Friday, May 16, 2014

Lessons Learned the Hard Way

Jared "Youngster" Hazen

This past Saturday I attempted to run the tough Quad Rock 50 miler. Going into the race my goal was to win and set a new course record, preferably under 7:30, and walk away with $600 in my pocket. Having never seen the course before I had no clue that chasing that goal would almost certainly spell disaster. Nonetheless come race morning I found myself running with the leaders the first 25 miles already sensing I may have bitten off more than I could chew. The pace was fast from the start as we tackled the course that boasts 11,000 feet of elevation gain. Ryan Burch, Paul Hamilton, Jim Rebenack, and I were crushing our quads on the downhill (led by Ryan), and hammering the uphill (led by Jim). Near the end of the first loop Jim had about an 8 minute gap on me and I had about a 5 minute gap on Ryan and Paul who would both drop at the 25 mile mark. With my pace well under the 9:00 minute miles I needed to run to sneak under 7:30, I was trying to stay calm while I felt the fatigue really setting in after heading out for my second 25 mile loop. Only two miles later I got an update that Jim was only 7 minutes up, and I foolishly started pushing hard to catch him on the big climb that was in front of me. This was where I really started burying myself. In a short 3 miles I managed to get to the top of the climb and catch Jim shortly after. As soon as I caught Jim he really picked up the pace and we began another quad crushing decent. I was going nearly all out trying to keep up and watched Jim catch his toe a few times which led me to believe I still had the advantage. I was definitely tired but I was still moving really fast 30 miles into the race. Just before the aid station at mile 32 Jim caught his toe and went down hard. He said he was fine so I left him and decided this was where I was going to break away. After a quick transition through the aid station I started plugging my way up the next big climb. This is where things started getting pretty difficult; I was working really hard, but the pace on my Garmin was quickly slipping upwards. I looked back and couldn’t see Jim down any of the switchbacks and knew I had at least a few minutes on him.
Near the top of the climb I took another gel (I had been taking one every 30 minutes), and promptly threw it up along with all the other ones in my belly. My stomach hadn’t been feeling great but that really took me by surprise. The last time I threw up while running was in my first ultra, about a year and a half ago, and that was for good reason. I tried to stay positive and slogged my way to the next aid station less than a mile away where I was able to drink some soda and begin a 3.5 mile decent to the mile 40 aid station. Unfortunately, those 3.5 miles were my unravelling, I vomited a few more times and was having some painful abdominal cramping. I was light headed and it was really hard to focus on the trail. I knew I needed sugar, but there was no way I could stomach another gel. It seemed it was all I could do to stay on my feet. About a mile from the aid station, as I was hidden (not very well apparently) behind a tree expelling more bile, this time out the other end of my body, Jim came running past and asked if I was ok. I mumbled a quick yes with my shorts were around my ankles. I was crushed when he passed me and just focused on getting to the next aid station and trying to get my stomach settled down. Finally I shuffled my way into the aid station hunched over and had a seat. Jim had come through a couple minutes earlier, but I was only focused on myself at this point. I sipped some water, but over the next hour my stomach never came around and the thought of 10 more miles in my current state seemed nearly impossible. The aid station workers were great and lifted my spirits, but I decided the best thing to do was pull the plug, and live to run another day.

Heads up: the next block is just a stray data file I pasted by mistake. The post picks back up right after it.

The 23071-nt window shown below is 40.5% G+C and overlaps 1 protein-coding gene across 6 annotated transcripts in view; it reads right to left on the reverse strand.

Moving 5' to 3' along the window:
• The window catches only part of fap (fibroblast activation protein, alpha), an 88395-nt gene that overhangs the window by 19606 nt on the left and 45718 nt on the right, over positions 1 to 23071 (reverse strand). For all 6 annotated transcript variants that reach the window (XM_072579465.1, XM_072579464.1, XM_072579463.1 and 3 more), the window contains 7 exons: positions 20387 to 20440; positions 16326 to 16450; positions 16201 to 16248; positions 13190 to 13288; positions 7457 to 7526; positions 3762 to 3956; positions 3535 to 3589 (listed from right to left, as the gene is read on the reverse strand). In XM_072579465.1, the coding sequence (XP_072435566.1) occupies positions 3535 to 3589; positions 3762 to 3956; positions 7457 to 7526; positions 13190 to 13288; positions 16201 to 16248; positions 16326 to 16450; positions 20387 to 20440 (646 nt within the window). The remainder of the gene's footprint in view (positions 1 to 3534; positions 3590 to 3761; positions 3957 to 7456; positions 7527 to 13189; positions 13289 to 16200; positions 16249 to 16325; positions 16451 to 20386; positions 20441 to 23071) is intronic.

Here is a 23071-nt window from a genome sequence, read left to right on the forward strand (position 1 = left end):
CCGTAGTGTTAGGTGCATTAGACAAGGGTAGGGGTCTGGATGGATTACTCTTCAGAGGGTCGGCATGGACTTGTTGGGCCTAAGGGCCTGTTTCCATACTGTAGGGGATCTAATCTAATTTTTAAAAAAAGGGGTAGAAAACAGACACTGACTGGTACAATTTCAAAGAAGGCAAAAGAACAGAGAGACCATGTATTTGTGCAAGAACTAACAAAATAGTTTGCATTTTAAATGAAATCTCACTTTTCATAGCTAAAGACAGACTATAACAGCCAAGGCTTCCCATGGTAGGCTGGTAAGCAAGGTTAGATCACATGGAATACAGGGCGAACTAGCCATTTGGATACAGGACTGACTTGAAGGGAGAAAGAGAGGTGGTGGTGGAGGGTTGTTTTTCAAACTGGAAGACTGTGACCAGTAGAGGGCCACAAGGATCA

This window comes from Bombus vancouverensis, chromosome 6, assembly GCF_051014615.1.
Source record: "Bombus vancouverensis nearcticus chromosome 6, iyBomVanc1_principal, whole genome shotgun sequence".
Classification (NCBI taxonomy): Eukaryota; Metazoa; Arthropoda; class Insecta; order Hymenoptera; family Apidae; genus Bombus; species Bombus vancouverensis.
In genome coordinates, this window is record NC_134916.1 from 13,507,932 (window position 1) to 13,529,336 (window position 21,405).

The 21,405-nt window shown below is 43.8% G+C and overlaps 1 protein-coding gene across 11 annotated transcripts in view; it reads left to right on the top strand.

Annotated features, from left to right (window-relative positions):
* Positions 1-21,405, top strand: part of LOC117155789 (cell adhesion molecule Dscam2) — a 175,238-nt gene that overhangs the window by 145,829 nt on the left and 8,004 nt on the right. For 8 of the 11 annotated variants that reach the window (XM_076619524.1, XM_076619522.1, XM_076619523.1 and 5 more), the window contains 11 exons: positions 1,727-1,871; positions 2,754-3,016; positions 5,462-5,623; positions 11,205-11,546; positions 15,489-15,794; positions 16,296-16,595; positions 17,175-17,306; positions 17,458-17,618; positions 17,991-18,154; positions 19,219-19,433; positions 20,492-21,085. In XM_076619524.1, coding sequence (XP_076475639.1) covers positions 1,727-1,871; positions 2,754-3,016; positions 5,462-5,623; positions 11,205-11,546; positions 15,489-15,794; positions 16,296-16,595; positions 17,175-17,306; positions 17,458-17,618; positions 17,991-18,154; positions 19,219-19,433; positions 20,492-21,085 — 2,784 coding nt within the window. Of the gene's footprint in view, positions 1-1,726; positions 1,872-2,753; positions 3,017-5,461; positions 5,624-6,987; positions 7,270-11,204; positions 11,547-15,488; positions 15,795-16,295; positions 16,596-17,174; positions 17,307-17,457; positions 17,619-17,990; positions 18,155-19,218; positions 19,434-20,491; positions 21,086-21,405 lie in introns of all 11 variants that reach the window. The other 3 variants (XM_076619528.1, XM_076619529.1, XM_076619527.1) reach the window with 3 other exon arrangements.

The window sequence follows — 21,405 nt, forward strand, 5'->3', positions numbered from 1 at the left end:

It was one of the more embarrassing moments of my life, and I felt pretty hollow the rest of the day. People drop out of ultras all the time, but the fact that my race came to an end due to a belly ache seemed pretty pathetic. A couple of days removed from the race I’ve had a lot of time to ponder what happened. I’m not entirely sure why I had stomach issues, but have narrowed it down to two likely things. One, I just flat out ran too hard for my own good and my body decided it was going to put a stop to it one way or another. Or two, I didn’t take in enough electrolytes; I only had one S-Cap and maybe 6 potato chips. Of course it could have been a combination of the two, or something else entirely. I’m no doctor.
But, I did learn some valuable lessons. In ultra-running, it’s always better to be conservative than aggressive, especially early in a difficult race. The past three ultras I have run have all been successes. I won the Oil Creek 100 in October, was third at the Rocky Raccoon 100 in February, and won the Cheyenne Mountain 50k, two weeks ago. All of which I ran my own race, and stayed patient in the early miles. At Quad Rock I thought I was too good for that. I thought I could break the course record no problem, but I couldn’t have been more wrong. Also, I learned I really need to take better care of myself during ultras. I’ve always kind of winged it with electrolyte replacement. Just eating potato chips, and maybe taking an S-Cap every once in a while and hope for the best. Until now it’s worked, but now I’m looking for smarter ways to replace electrolytes. In the end my failure at Quad Rock needed to happen. Looking forward to Western States I plan on being patient and conservative in the first half of the race and hopefully picking up carnage late. Much like I did at Rocky Raccoon where 3rd place just fell into my lap due to DNFs and blow ups. Until then I’ll be training hard and finding a solution to my electrolyte replacement problem.


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